The Tedeschi Trucks Band, led by the husband-and-wife team of singer-guitarist Susan Tedeschi and guitar virtuoso Derek Trucks, have grown into one of the most deeply skilled and admired musical ensembles in the world. Produced by Derek Trucks and recorded at Swamp Raga Studios, the band’s home studio in Jacksonville, Florida, Let Me Get By – 10 new songs all written or co-written by the band – is an absorbing, self-assured artistic leap forward.
Aoife (pronounced EEE-fah) O’Donovan’s debut solo album, Fossils, was released to critical acclaim and ended up on many Best of 2013 lists from outlets like NPR Music, American Songwriter, New York Magazine and No Depression, among others. Aoife appeared on A Prairie Home Companion, NPR’s Weekend Edition, SiriusXM The Coffee House and The Village. President Obama even exposed himself as a fan by including the track Red and White and Blue and Gold on his first official Spotify playlist in the summer of 2015.
It's pretty amazing how quickly blues music became an international art form, despite its humble and isolated origins in the Mississippi Delta. Take a quick glance at our programming over the past couple of seasons, and you'll see a strong international presence: Kid Anderson, Ian Siegal, Anna Popovic, and many more. This week we add Norwegian blues star Daniel Eriksen to that list. We captured this performance right in the heart of the delta with the banks of the Mississippi River serving as his backdrop.
This week on American Routes, we'll talk to folk rocker songwriter and guitarist Richard Thompson. An advocate for British lyric and music tradition in new settings with refashioned traditional songs and stories, Thompson evolved from playing in the seminal folk-rock band, Fairport Convention to his present day role as an in-demand guitarist and songwriter.
Beale Street Caravan lost a longtime friend when soul music great Otis Clay passed away on January 8th. Clay rose to prominence behind '70s R&B hits such as "Trying to Live my Life Without You" and "All Because of Your Love," both songs birthed through the production genius of Memphis' Willie Mitchell and the Hi Records Rhythm Section. This week's program was originally scheduled to air in February, but with Clay's passing, we felt an urgency to release it now in his memory.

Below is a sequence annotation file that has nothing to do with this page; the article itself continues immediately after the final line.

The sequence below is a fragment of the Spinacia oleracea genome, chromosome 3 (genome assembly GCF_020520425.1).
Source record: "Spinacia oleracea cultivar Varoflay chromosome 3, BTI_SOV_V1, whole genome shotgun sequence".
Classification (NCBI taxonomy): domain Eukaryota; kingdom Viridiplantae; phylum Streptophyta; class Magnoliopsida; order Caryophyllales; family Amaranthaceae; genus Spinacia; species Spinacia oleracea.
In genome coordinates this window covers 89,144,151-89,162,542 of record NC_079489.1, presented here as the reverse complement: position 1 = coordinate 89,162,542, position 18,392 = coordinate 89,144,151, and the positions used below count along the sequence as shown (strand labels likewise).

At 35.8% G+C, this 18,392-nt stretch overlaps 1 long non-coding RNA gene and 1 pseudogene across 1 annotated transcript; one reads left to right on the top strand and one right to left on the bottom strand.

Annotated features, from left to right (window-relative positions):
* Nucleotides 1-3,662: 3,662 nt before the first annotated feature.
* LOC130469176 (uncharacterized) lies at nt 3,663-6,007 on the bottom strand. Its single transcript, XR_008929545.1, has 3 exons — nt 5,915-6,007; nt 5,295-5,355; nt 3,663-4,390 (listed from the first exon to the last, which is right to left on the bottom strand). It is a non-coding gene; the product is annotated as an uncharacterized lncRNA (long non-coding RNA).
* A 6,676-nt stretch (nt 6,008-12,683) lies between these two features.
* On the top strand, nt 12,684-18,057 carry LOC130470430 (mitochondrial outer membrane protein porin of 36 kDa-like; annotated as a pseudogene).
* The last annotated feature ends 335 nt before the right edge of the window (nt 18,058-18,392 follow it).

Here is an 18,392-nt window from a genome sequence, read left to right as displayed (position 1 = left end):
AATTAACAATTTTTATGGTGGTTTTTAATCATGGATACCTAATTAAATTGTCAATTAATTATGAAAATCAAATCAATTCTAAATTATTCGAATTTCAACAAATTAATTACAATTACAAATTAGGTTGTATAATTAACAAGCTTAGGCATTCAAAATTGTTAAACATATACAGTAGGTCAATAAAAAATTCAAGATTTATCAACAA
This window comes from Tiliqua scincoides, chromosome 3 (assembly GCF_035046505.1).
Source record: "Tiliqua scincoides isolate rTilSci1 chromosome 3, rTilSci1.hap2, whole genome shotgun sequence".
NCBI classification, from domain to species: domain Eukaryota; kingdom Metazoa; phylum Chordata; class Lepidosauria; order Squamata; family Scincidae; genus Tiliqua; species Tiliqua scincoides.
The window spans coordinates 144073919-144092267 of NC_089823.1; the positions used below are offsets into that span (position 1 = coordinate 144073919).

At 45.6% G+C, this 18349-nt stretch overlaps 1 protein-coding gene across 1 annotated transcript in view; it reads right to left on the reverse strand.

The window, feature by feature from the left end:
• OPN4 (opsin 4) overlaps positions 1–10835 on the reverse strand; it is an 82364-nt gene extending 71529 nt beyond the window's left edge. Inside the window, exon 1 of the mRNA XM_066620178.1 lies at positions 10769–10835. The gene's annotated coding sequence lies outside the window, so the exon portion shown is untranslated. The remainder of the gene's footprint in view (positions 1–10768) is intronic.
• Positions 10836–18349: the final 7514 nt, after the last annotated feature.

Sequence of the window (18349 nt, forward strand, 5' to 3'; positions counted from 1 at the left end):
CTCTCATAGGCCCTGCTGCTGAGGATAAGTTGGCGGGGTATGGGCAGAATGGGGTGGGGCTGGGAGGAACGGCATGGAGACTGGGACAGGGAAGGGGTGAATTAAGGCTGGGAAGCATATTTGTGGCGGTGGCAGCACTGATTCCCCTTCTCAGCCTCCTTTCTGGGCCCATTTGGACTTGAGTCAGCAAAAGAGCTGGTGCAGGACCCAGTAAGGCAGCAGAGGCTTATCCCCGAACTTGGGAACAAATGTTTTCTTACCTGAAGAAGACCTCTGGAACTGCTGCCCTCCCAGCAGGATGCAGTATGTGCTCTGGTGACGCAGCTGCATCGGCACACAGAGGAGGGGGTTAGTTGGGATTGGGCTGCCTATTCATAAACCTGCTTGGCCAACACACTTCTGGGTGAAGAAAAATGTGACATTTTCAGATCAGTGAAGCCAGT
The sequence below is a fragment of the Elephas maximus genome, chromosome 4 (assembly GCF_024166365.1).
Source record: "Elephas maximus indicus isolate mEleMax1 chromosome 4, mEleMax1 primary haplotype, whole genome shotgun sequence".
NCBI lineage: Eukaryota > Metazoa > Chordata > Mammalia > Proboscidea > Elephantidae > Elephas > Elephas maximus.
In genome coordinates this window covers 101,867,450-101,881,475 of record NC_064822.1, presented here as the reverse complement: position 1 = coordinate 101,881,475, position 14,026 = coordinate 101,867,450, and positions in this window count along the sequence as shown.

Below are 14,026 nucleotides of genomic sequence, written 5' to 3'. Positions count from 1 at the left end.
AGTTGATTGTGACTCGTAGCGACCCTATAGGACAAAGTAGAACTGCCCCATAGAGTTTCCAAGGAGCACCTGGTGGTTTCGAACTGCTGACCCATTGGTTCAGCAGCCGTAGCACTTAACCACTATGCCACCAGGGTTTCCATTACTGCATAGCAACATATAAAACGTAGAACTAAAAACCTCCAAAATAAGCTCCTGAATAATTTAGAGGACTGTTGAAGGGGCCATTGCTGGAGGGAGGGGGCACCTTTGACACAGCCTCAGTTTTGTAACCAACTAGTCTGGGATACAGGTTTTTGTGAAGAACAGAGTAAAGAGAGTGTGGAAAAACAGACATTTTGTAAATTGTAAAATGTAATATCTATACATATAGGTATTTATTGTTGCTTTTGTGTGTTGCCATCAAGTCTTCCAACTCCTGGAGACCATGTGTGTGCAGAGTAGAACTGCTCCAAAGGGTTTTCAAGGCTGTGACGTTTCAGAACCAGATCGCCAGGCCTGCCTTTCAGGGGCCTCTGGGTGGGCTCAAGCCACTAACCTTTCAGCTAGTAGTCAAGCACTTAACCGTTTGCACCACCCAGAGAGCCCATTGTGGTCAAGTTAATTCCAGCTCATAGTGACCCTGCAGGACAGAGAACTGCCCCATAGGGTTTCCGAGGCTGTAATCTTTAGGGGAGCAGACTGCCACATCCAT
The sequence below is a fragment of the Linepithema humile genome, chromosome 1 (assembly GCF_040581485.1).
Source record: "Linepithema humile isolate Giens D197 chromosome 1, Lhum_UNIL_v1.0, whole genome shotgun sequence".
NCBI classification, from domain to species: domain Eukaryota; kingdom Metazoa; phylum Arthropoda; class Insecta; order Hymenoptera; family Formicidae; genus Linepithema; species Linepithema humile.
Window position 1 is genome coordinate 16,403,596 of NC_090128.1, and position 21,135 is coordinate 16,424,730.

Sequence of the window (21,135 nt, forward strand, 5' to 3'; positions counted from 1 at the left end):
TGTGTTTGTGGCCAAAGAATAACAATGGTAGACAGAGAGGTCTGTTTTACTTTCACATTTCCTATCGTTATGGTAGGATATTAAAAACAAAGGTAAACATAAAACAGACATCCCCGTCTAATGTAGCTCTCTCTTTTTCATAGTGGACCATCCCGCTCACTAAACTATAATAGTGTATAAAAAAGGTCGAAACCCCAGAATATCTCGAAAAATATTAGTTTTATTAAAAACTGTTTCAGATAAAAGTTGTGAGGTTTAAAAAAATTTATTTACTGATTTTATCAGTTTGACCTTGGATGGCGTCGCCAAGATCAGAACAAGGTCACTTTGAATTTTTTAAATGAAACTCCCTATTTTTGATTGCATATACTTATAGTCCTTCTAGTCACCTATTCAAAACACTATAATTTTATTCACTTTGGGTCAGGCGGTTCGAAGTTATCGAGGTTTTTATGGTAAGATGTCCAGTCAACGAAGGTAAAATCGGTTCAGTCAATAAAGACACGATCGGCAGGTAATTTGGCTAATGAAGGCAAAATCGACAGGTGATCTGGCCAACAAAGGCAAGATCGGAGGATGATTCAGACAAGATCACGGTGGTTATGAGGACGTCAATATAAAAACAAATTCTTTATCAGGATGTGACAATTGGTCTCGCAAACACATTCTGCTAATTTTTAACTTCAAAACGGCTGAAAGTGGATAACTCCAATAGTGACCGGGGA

This week on our investigative news program Reveal: "Do Not Drink: The Water Crisis in Flint, Michigan." The economically depressed city of Flint, Michigan, is making headlines across the country because there’s something in its water that shouldn’t be there. You may have heard about the problems in Flint: about how the tap water can be brownish, stinky, funny-tasting. After denying there was a problem for months, state and city officials finally discovered the cause – there was lead in the water.
WordTemple host Katherine Hastings airs a live reading from the WordTemple Poetry Series featuring: Stephen Kessler reading from his translation Forbidden Pleasures — New & Selected Poems of Luis Cernuda, one of the great Spanish poets of the Generation of ’27; Devereaux Baker reading from her latest award-winning collection out of the bones of the earth; and Michelle Wing, author ofBody on the Wall.
Our guest this week on Art of the Song is Wyoming singer/songwriter Michael Batdorf. Michael received his first guitar at age 12 and started immediately writing his own songs. After a few years, he began recording his creations in his own little studio, which had a huge impact on his craft by allowing him to explore the depths of a song beyond just a guitar and a voice. Michael studied music recording and music business at Middle Tennessee State University. After leaving the Nashville area, he settled into the Tetons of western Wyoming and has committed to his songwriting craft.